Employment Law

Rules of Indemnification

Employees usually dont worry too much if they make a mistake and things get expensive. Employers dont usually either,  unless theirs is a business where things frequently can go wrong (construction, demolition, buidling etc).  No one in an office environment is worried about breaking a stapler or a coffee mug.  But who is responsible when it gets expensive?

The rules around indemnification are incorporated through the common law. They basically say that the employer has an obligation to indemnify the employee for liabilities that arise during the reasonable performance of their duties.  So what does ‘reasonable performance’ mean?

In Katz v Mana Coach Services the Court of Appeal decided that illegal conduct by an employee does not  fall within the reasonable performance of duties, even if the employee is not found criminally liable.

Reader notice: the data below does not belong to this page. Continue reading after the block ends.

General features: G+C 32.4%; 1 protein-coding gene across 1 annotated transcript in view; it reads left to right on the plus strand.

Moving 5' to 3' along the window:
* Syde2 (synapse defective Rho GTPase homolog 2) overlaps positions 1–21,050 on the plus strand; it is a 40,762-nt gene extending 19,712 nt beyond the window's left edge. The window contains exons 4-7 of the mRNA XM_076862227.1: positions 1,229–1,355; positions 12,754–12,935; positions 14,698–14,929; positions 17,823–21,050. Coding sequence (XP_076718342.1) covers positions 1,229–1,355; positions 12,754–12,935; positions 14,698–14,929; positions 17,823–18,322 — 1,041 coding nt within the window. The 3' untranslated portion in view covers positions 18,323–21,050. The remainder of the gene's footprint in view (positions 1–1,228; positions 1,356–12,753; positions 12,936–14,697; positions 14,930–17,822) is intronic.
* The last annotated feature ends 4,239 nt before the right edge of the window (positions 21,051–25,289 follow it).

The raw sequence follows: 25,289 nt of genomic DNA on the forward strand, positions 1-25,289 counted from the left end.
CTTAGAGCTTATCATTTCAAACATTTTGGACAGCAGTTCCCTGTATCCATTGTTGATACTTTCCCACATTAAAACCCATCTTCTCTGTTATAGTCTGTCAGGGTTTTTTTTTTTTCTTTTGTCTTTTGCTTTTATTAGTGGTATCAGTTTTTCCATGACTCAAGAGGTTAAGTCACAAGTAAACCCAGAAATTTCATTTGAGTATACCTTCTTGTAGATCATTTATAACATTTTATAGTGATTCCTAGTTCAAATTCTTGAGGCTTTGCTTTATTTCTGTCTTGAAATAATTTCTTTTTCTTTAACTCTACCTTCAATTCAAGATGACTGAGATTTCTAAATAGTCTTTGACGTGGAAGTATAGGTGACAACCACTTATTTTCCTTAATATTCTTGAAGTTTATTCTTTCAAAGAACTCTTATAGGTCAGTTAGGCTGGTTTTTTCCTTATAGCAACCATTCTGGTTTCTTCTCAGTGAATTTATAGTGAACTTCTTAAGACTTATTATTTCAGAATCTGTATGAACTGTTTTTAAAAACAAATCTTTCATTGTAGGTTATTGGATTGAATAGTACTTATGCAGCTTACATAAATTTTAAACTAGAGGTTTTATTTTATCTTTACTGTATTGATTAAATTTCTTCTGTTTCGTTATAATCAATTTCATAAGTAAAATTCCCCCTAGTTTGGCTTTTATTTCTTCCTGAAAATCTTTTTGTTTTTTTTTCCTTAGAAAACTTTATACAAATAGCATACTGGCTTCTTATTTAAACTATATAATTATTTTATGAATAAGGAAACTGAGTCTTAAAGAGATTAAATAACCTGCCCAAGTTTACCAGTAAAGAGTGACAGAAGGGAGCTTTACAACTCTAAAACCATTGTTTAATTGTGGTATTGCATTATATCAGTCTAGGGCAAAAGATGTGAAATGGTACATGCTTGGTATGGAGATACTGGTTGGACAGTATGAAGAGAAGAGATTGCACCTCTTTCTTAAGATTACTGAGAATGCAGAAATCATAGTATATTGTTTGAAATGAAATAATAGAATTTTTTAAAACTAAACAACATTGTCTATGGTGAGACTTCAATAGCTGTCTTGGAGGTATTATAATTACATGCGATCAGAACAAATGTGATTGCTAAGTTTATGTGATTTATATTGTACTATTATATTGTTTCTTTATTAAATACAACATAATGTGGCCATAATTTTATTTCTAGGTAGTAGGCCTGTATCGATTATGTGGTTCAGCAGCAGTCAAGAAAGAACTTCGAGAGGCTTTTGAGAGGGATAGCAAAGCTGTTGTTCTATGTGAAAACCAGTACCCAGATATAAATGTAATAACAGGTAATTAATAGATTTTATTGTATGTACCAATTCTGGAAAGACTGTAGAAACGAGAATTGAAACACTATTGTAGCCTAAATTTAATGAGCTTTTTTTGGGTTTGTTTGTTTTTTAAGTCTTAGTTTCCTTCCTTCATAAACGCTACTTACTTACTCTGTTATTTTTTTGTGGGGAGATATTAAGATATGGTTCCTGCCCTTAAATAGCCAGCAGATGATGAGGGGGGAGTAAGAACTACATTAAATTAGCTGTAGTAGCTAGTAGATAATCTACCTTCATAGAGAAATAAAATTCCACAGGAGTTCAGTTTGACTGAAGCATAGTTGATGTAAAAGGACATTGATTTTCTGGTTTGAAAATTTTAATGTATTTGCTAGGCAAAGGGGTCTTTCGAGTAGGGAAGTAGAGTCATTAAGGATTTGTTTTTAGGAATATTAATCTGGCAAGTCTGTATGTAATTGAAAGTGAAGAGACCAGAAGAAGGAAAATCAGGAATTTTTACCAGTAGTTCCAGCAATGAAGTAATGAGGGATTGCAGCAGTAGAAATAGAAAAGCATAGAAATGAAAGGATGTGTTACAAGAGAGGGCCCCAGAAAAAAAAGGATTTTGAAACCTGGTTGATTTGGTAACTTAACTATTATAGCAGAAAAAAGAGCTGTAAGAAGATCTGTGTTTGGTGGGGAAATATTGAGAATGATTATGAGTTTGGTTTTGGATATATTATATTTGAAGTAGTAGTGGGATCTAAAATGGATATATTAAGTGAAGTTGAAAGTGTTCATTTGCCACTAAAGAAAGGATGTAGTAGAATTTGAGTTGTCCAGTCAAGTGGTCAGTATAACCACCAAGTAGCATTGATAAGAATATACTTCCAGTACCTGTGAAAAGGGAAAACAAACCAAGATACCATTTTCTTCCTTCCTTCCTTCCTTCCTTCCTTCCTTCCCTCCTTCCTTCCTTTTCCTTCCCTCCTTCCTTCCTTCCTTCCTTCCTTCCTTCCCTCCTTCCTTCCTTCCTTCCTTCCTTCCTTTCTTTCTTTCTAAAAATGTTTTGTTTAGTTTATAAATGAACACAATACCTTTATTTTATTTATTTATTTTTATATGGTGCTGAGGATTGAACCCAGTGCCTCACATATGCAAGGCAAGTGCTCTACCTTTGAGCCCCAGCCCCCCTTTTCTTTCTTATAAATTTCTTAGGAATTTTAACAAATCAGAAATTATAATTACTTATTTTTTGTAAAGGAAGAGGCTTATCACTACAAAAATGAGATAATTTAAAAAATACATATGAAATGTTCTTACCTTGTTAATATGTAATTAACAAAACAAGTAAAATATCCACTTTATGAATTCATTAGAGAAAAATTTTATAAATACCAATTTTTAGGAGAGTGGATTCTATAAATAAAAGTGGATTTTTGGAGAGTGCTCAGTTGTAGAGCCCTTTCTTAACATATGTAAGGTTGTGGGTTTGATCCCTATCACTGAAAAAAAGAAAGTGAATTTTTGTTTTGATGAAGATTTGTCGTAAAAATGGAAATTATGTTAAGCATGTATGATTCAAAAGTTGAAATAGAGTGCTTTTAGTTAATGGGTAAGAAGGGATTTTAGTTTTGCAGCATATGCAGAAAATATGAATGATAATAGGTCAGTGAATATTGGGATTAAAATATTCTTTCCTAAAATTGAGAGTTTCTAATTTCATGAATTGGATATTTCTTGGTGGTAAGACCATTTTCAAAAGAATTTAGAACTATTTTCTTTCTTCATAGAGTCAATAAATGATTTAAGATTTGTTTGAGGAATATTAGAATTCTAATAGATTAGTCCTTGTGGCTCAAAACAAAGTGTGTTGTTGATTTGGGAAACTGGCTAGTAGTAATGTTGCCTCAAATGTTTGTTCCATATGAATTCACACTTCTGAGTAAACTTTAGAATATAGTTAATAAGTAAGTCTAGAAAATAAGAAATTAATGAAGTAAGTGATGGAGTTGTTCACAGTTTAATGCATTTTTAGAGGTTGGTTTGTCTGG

Ms Katz was a bus driver, caused an accident and pleaded guilty to the charge of operating a vehicle carelessly. She was discharged without conviction, which means that she was deemed to have been acquitted of the charges. She claimed the legal fees back from her employer, relying on the general rules of indemnification, which Mana declined. The CA agreed with the employer and held that despite her being discharged, the fact remained that she acted carelessly and her performance was not what was expected for someone in her role.

This makes sense. After all, why should the employer pay for the employee’s negligence if there are no contributing factors on his side (for instance if the bus had been badly maintained and there was a brake failure)? Driving a bus was what Ms Katz was hired and paid for.

The lesson is that employees should not rely on an old common law provision for claiming  indemnification. Thats what insurance is for and its in the interest of every employee to have professional indemnity insurance for exactly these kind of scenarios. Most employers insure their employees anyway, others are happy to contribute to the costs. There is no reason not to have one, especially when you are in a business where accidents are likely to happen.

After all, we all make mistakes.

Details:
http://www.bellgully.com/resources/resource.03027.asp

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